Begging (is) the Question

I find beggars disconcerting.

I’m not sure why, but there’s something about the sight of another human begging that just feels wrong.

Sometimes it’s a young mother in dirty clothes, baby on her back, two other kids in her wake.

Or it’s a man old enough to be your father, dressed in old clothes and bent over like a streetlamp, but with no light in his eyes. If he’s in your area (or on your route), both of you may actually have watched each other grow older.

You might (at least here in Lagos) run into the fair, curly-haired kids who tug at your sleeves in bus parks and markets while they singsong in broken English.

There are the white-haired men and ancient women who line the sidewalks (seeking some sort of solidarity, perhaps?), their begging bowls in a long row. They are almost always seated, and you wonder if they can even stand.

And there are the more gory ones, with missing limbs and diseased body parts, wearing bandages so dirty you wonder what purpose they could possibly serve…

I’ve judged them before, readymade judgements I thoughtlessly picked up from others. They’re just being lazy. They should find work. How dare they expose their children like that? How bad can it get that they should feel they have to beg! Slowly (and to my shame), I learned not to see them.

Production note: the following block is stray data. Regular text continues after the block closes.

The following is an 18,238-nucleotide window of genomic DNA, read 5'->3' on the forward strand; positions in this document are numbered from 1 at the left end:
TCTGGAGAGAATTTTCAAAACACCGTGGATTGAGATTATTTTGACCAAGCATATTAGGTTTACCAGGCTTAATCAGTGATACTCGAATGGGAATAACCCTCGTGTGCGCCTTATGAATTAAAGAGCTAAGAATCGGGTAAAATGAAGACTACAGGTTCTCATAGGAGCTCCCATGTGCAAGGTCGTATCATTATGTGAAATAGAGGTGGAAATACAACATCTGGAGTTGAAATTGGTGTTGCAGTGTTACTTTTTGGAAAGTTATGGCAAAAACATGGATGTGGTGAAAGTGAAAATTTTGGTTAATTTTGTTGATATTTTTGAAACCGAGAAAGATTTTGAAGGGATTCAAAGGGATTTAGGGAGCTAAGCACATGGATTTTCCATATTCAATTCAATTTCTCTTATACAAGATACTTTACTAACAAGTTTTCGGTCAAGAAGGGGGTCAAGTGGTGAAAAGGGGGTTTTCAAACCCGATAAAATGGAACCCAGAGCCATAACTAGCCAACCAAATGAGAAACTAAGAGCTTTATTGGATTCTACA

When I do see them, though, I become aware of an inner disconcertion. And the questions rise that have no answers, or at least none that satisfy. Who are they, and what’s their story? How did they come to be there? How does a person come to feel they have no choice but to give up their claim to human dignity?

And I realise it is really those questions I’d rather not notice.

What bothers you about beggars?

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2 thoughts on “Begging (is) the Question

  1. Here u go again Ayo, bringing up those issues dat we shy away from or pretend are not really there..but since u hav decided 2 be our conscience…i know ‘cos i have been through many different emotions on encountering these people dat seem 2 hav lost almost all human dignity and hav tried in my little way to bring some relief no matter how small or short lasting it may be. I seriously think that constructive help should start from community leadership simply because they are d closest arm of d government to these ones.


    • You’re right, the reality that beggars present is difficult to grapple with. But we may well lose our own humanity in ignoring it… Community leadership is one place to start, I guess, but just how does that work out?


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